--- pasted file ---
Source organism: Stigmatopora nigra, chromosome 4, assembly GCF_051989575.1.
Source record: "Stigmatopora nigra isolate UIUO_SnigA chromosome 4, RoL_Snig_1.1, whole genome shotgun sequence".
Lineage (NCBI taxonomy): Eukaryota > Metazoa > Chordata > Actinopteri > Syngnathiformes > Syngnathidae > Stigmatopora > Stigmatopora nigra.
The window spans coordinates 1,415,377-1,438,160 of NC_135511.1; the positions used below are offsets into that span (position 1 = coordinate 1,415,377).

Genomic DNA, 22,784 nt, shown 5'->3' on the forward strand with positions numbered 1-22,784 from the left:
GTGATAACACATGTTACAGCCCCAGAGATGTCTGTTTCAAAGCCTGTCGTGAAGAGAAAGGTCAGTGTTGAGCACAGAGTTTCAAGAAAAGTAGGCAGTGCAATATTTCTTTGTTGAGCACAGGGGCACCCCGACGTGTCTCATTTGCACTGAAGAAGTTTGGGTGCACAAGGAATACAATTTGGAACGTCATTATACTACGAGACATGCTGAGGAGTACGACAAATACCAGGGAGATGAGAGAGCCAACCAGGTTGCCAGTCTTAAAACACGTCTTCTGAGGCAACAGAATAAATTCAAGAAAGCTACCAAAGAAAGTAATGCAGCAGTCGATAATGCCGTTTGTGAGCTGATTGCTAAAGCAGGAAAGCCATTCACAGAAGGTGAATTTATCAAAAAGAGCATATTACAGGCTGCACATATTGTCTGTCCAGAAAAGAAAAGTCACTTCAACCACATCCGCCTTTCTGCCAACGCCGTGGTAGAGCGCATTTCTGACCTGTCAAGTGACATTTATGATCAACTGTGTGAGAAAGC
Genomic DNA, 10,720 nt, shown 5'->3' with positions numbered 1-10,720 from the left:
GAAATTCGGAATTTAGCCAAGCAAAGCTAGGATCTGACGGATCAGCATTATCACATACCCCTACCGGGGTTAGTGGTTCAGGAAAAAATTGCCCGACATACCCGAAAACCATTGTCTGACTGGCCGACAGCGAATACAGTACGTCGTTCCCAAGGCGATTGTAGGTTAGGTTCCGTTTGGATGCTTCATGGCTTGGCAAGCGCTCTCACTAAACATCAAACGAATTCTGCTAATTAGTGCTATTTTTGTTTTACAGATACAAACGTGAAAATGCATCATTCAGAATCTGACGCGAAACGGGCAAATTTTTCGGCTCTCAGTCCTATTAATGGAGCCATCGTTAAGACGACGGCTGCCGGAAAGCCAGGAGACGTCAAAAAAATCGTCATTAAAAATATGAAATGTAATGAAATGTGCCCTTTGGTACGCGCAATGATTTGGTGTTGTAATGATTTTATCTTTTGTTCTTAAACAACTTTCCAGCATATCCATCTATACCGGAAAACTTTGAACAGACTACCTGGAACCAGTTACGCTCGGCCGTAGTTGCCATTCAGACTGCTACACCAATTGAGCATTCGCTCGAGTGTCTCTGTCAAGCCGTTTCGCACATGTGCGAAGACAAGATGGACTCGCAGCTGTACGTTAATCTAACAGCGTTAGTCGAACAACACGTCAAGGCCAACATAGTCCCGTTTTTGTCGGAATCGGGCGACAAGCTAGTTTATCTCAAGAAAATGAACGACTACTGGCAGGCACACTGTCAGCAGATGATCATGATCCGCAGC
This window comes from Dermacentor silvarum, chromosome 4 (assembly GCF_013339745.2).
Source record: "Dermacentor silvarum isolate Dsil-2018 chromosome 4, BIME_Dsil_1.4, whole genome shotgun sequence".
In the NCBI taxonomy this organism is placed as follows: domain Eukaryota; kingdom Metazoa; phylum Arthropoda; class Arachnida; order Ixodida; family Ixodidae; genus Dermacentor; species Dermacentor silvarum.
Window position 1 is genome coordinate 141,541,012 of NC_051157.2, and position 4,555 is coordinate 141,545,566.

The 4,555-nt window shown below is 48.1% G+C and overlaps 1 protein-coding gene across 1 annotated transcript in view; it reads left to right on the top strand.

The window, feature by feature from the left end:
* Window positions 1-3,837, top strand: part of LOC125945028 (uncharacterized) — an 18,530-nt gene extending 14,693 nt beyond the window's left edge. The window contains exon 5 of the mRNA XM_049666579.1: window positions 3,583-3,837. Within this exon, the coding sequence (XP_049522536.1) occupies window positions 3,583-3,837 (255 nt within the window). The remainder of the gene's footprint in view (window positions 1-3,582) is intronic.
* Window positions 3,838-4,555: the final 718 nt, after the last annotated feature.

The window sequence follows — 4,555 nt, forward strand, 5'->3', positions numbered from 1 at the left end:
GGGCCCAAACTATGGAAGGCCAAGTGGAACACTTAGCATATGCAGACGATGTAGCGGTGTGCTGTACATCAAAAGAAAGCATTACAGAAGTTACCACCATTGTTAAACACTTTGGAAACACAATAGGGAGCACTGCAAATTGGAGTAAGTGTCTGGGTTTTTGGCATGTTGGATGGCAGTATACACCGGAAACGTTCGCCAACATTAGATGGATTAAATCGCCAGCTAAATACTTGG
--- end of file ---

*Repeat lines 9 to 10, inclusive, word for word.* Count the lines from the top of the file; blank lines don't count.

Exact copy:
This window comes from Dermacentor silvarum, chromosome 4 (assembly GCF_013339745.2).
Source record: "Dermacentor silvarum isolate Dsil-2018 chromosome 4, BIME_Dsil_1.4, whole genome shotgun sequence".